Peter “the Rock” Bar-Jonah

But false prophets also arose among the people, just as there will be false teachers among you, who will secretly bring in destructive heresies, even denying the Master who bought them, bringing upon themselves swift destruction. And many will follow their sensuality, and because of them the way of truth will be blasphemed. And in their greed they will exploit you with false words. Their condemnation from long ago is not idle, and their destruction is not asleep. (2 Peter 2:1-3)

This is Weird to Us

These quotes can seem disturbing to people of our age.

Our culture likes the idea of heresy. Whenever you see the word ‘heretic’ used on your average blog, news article, etc. it’s synonymous with bold, controversial, and creative thinking. It’s thought not confined with dogma and church controls. It’s ideas that scare the “theologians”, and break out of the traditional mold. (As to why scaring theologians has become a valued activity, I’m somewhat puzzled. Is there similar trend elsewhere? Should I want to perplex philosophers? Or, mystify mathematicians?)

It’s sexy.

Alister McGrath has even gone so far as to talk about our “love affair with heresy.” It epitomizes all that us entrepreneurial, free-thinking, radically individualistic Americans believe about religion. It’s up to us to figure out and nobody has a right to lay down a “correct” or “right” way to think about spirituality and God.

In this context, anybody trying to talk about orthodoxy or heresy immediately calls to mind images of nefarious, medieval church councils, trials, and other wickedness. (Which, incidentally were the result of false teaching about the nature of the church.)

So, why do they think different?

So why do Jesus, Paul, Peter, and John seem to approach the problem of false teaching differently than we do? Their attitude seems so intolerant and harsh. What about freedom of thought? Independence of mind?  What accounts for the difference? Is it just that we are more enlightened and cosmopolitan than these backwards dogmatists?

Eugene Petersen, my favorite pastoral theologian and theological pastor, cuts to the heart of the matter when discussing John’s attitude towards false teaching:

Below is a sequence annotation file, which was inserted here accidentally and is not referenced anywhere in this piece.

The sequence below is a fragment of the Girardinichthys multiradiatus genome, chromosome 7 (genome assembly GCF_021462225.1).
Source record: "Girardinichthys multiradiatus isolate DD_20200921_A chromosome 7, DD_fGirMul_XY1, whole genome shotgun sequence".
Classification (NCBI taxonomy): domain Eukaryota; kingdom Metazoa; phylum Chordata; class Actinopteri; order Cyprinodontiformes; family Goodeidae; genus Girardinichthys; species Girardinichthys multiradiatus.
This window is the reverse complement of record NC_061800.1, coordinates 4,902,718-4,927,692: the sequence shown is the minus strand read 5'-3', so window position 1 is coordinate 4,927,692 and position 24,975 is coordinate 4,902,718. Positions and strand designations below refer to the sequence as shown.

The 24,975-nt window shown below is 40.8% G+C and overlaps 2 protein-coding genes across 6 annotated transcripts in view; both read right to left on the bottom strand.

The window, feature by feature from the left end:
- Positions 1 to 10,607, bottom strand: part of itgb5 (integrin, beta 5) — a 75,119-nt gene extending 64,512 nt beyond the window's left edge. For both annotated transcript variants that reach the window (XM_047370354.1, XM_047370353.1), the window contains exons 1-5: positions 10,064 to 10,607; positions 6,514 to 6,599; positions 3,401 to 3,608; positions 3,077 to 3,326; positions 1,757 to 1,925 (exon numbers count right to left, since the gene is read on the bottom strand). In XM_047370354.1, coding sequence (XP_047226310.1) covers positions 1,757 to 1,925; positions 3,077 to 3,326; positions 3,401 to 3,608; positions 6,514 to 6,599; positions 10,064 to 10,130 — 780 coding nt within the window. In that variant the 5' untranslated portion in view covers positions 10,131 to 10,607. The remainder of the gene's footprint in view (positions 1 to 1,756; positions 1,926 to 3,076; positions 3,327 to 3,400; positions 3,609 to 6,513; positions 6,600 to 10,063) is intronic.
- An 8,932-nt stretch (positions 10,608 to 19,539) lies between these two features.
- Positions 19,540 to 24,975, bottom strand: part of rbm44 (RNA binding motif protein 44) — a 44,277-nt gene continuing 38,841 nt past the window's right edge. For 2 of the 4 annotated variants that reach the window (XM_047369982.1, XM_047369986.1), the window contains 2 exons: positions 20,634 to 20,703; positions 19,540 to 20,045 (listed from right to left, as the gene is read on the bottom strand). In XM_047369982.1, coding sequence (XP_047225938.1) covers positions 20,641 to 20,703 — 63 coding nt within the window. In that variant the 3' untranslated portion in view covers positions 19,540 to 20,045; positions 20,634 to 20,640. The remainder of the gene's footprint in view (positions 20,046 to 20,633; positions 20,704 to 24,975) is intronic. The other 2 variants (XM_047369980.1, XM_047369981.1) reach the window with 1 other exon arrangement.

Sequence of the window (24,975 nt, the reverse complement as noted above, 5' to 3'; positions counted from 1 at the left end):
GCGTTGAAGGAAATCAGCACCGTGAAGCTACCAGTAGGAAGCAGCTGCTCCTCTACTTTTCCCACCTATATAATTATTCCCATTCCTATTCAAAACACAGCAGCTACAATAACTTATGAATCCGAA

“Our age has developed a kind of loose geniality about what people say they believe. We are especially tolerant in matters of religion. But much of the vaunted tolerance is only indifference. We don’t care because we don’t think it matters. My tolerance disappears quickly if a person’s belief interferes with my life. I am not tolerant of persons who believe that they have as much right to my possessions as I do and proceed to help themselves… I am not tolerant of businesses that believe that their only obligation is to make a profit and that pollute our environment and deliver poorly made products in the process. And [John] is not tolerant when people he loves are being told lies about God, because he knows that such lies will reduce their lives, impair the vitality of their spirits, imprison them in old guilts, and cripple them with anxieties and fears…

That is [John’s] position: a lie about God becomes a lie about life, and he will not have it. Nothing counts more in the way we live than what we believe about God. A failure to get it right in our minds becomes a failure to get it right in our lives. A wrong idea of God translates into sloppiness and cowardice, fearful minds and sickly emotions.

One of the wickedest things one person can do [is] to tell a person that God is an angry tyrant, [because the person who believes it will] defensively avoid him if he can… It is wicked to tell a person that God is a senile grandfather [because the person who believes it will] live carelessly and trivially with no sense of transcendent purpose… It is wicked to tell a person a lie about God because, if we come to believe the wrong things about God, we will think wrong things about ourselves, and we will live meanly or badly. Telling a person a lie about God distorts reality, perverts life and damages all the processes of living.”, Traveling Light: Reflections on the Free Life (Downers Grove, Ill.: InterVarsity Press, 1982), pp. 33-35.

We don’t care about false teaching and heresy because we don’t see what it does. We don’t see that “A lie about God becomes a lie about life.” Jesus is intensely opposed heresy because he doesn’t miss the connection between what we believe about God and every inch of our lives. Paul opposes it with every fiber of his being because he is passionately for the church. John is not simply out to control his “beloved”, but rather make sure that they remain free, truly free to live the life God has called his children to.

Good theology is not just an academic exercise for “theologians” in seminaries. It’s not just for pastors in their studies. It’s for everyday Christians for everyday living. This is why we care about these things. This is why we preach, teach, and correct in light of the Word of God.

So again, “Why does Jesus hate heresy?” He loves you too much to have you believe lies about God.

Soli Deo Gloria

Resources for avoiding Heresy:

1. Any good systematic theology. (Classic Christianity by Thomas Oden, The Christian Faith by Michael Horton)
2. Heresies and How to Avoid Them by Ben Quash and Michael Ward
3. Heresy: A History of Defending Truth by Alister McGrath
4. Free article by Craig Blomberg “The New Testament Definition of Heresy (Or When do Jesus and the Apostles Really Get Mad?)